(Best - and most apt - word verification thingy yet: batgit. It must have something against the caped-crusader)

Scipio said...

1. When Green Arrow accidently killed someone during the Denny O'Neil, he had an "Arrowette" crisis: "My god I use deadly weapons to fight crime and someone actually got hurt!" So he quit being Green Arrow, intentionally wrecked the plane into a mountainside, then studied archery at a nearby monastery. That's where, I assume, he fathered Connor (only Ollie could father somebody at a friggin' monastery). Weird guy.

YES, he had an Arrowcar and a Flaming Green Arrow Signal in the sky. And a cave. He revisited the Arrowcave during the Meltzer run.

2. Hal is easily confused by letters.

3. They weren't harmless, but the only point was to make Batman back up into something else.

4. He's firing at the villain but the roulette wheel keeps blocking him.

totaltoyz said...

YES, he had an Arrowcar and a Flaming Green Arrow Signal in the sky. And a cave.

"Good Lord, man, didn't you ever have an original thought back then?" Batman to Green Arrow, during Kevin Smith run

Jon said...

"Good Lord, man, didn't you ever have an original thought back then?"

By a wide margin, that's the best line of that entire run. Green Arrow is the whiniest Batman parody ever. Which is pretty bad, considering he existed in a world with an international League of Batmen. You'd think, like, the British Batman would be a bit of a bitch, but Ollie takes the cake.

Mallet said...

Phantom Stranger does in fact own the god damn place.

He's the Phatom Stranger after all.

Scipio said...

There was also an International League of Arrows, because Ollie had to copy EVERYTHING Bruce did.

First story in the GA Showcase. Each one has his own "ethnically correct" arrows and Arrowcar.

Jon said...

There was also an International League of Arrows, because Ollie had to copy EVERYTHING Bruce did.

Oh my Jesus. It must be a sad day when you decide to be a knock-off of a knock-off.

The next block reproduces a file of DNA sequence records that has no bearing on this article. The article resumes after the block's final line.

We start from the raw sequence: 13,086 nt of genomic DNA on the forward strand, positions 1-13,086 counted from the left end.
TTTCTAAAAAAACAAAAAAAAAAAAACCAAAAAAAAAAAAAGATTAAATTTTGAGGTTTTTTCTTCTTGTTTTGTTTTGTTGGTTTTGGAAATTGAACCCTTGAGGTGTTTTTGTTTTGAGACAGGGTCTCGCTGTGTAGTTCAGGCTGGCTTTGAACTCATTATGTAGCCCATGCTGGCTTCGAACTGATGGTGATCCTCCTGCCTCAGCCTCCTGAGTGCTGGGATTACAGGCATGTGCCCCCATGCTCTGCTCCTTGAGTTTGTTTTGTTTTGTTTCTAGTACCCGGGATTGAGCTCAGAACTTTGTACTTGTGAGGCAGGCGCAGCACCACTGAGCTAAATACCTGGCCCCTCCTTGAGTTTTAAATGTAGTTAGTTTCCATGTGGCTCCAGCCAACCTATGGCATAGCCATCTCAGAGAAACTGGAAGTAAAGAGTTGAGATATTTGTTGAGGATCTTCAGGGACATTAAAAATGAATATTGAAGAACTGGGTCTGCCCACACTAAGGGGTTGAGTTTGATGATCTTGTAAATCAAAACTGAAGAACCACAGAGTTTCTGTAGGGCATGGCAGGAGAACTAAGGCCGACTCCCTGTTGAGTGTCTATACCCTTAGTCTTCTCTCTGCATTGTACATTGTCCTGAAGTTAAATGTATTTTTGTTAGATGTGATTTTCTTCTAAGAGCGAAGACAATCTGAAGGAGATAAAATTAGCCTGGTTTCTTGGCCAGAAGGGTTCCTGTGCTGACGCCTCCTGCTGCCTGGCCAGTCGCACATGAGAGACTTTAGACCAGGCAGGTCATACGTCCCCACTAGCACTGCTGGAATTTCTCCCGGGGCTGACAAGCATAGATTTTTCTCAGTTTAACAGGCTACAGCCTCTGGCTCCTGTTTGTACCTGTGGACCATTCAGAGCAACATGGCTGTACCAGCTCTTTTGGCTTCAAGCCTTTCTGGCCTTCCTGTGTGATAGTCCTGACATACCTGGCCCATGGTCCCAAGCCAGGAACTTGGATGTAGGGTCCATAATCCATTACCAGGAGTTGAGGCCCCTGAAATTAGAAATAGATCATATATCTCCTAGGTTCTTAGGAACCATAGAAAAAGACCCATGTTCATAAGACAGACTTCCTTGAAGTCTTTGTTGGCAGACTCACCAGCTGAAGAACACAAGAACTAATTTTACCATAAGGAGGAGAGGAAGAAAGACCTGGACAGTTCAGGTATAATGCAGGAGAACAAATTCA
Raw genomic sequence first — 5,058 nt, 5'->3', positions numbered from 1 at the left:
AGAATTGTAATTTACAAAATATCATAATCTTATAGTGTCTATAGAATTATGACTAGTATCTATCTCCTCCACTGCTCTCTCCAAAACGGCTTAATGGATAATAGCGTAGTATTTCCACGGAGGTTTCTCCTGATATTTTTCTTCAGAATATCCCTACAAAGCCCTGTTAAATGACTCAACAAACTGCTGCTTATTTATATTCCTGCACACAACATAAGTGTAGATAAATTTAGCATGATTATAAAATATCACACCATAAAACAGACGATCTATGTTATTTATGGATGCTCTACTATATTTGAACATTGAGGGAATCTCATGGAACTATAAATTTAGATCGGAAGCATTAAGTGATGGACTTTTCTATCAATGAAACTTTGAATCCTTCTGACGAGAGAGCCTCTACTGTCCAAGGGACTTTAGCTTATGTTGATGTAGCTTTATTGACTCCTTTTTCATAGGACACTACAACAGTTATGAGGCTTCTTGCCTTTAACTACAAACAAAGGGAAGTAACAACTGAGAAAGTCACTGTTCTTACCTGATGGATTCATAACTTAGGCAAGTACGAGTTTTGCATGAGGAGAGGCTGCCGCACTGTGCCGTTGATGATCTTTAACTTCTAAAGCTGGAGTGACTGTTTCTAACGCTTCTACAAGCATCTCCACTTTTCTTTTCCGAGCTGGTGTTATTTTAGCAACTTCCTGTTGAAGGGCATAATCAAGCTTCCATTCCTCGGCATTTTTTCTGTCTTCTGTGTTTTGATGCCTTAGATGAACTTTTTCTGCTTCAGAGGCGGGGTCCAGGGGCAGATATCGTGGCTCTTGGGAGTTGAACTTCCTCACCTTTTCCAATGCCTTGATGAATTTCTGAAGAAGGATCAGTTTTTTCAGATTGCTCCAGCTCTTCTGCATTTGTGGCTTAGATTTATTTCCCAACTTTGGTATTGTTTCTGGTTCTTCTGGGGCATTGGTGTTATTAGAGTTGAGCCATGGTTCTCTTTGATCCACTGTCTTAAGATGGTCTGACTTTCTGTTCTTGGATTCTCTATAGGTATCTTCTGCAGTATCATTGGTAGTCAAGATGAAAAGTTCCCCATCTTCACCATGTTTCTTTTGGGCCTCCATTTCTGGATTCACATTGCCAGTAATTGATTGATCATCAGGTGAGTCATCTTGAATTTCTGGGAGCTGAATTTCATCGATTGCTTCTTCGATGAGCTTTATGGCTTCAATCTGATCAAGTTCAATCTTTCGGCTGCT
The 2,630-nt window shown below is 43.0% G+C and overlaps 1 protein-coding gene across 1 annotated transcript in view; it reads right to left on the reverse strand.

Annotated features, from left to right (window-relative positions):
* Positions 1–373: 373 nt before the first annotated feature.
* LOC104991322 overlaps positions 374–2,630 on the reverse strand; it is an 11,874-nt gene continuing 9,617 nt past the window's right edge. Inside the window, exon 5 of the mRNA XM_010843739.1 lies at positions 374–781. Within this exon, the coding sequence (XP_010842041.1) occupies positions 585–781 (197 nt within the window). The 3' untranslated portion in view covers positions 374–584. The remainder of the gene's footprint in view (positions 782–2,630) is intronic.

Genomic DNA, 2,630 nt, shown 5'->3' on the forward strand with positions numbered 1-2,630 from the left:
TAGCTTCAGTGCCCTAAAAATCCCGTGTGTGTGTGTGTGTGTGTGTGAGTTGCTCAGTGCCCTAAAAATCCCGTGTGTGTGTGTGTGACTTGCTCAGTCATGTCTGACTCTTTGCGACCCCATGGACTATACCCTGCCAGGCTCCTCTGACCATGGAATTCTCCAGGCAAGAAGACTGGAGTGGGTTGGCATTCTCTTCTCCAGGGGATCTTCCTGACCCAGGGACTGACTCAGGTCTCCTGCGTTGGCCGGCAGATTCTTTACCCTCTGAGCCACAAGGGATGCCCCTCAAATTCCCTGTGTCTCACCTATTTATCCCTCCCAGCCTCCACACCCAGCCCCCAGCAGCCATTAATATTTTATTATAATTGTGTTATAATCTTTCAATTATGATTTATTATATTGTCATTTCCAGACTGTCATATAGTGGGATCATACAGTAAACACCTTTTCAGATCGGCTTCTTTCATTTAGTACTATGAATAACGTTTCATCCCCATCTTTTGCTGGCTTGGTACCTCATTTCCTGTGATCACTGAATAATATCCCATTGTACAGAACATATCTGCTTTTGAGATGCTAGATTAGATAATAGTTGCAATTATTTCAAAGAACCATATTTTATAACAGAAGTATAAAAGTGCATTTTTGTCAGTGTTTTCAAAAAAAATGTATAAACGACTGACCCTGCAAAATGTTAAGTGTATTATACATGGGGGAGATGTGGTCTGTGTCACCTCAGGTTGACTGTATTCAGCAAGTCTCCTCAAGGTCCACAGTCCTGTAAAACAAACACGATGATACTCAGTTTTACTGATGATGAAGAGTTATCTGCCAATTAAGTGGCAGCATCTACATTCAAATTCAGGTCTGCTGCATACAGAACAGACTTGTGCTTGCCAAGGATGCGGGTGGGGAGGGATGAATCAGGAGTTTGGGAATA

Captain Infinity said...

What the hell happened to Hal's spine?

Hal's just heard that he has a great butt and wants to see for himself.

Chance said...

Are... are they magic poker chips?

Scipio said...

No, they aren't.

But there is a magic spell involved Superman touching rubber.

Don't ask.

totaltoyz said...

Perhaps he thought they were magic poker chips, and they affected him simply because he thought they could. Mind over matter.

Anonymous said...

Since nobody's offered a counter explanation, I will.

Yes, the style of DC's books drastically changed in 1969 or so. But the continuity itself continued on. "Relevance" changed how DC told stories, particularly Green Arrow. It did not, however, restart continuity.

"Pre-Crisis" isn't a reference to quality or style. It just identifies that the Flash who died in Crisis was the same Flash that began in 1956.

That said, there is a difference between "Pre-Crisis" and "Silver Age." Definitely, these are not interchangable. In fact, "pre-Crisis" refers to EVERYTHING before 1985-6. The Golden Age and Silver Age continuities were joined into a single continuity beginning with Flash 123. From that point forward, the GA was a matter of the present not the past, thanks to the multiple universe concept.

So I agree that we should not lump 70s and 60s DC together too quickly when discussing quality and style. But as for continuity, yeah they're the same.